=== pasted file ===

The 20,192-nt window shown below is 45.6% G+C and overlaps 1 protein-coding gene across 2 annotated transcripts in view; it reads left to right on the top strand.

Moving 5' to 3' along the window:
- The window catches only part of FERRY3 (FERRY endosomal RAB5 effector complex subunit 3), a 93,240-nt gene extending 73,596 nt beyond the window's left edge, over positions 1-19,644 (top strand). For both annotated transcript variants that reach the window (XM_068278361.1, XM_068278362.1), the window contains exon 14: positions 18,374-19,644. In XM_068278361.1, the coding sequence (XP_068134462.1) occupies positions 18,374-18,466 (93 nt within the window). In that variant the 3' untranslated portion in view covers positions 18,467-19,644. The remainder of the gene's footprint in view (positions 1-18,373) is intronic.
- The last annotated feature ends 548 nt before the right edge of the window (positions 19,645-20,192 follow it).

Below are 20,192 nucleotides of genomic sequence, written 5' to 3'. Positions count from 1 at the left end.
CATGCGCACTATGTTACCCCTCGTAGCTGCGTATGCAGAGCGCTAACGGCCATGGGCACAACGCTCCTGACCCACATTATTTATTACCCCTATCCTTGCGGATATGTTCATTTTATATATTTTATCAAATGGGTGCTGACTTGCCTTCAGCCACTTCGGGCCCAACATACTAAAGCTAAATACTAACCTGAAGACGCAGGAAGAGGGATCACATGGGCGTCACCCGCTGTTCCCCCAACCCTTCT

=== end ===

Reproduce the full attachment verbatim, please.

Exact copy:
The 20,192-nt window shown below is 45.6% G+C and overlaps 1 protein-coding gene across 2 annotated transcripts in view; it reads left to right on the top strand.

Moving 5' to 3' along the window:
- The window catches only part of FERRY3 (FERRY endosomal RAB5 effector complex subunit 3), a 93,240-nt gene extending 73,596 nt beyond the window's left edge, over positions 1-19,644 (top strand). For both annotated transcript variants that reach the window (XM_068278361.1, XM_068278362.1), the window contains exon 14: positions 18,374-19,644. In XM_068278361.1, the coding sequence (XP_068134462.1) occupies positions 18,374-18,466 (93 nt within the window). In that variant the 3' untranslated portion in view covers positions 18,467-19,644. The remainder of the gene's footprint in view (positions 1-18,373) is intronic.
- The last annotated feature ends 548 nt before the right edge of the window (positions 19,645-20,192 follow it).

Below are 20,192 nucleotides of genomic sequence, written 5' to 3'. Positions count from 1 at the left end.
CATGCGCACTATGTTACCCCTCGTAGCTGCGTATGCAGAGCGCTAACGGCCATGGGCACAACGCTCCTGACCCACATTATTTATTACCCCTATCCTTGCGGATATGTTCATTTTATATATTTTATCAAATGGGTGCTGACTTGCCTTCAGCCACTTCGGGCCCAACATACTAAAGCTAAATACTAACCTGAAGACGCAGGAAGAGGGATCACATGGGCGTCACCCGCTGTTCCCCCAACCCTTCT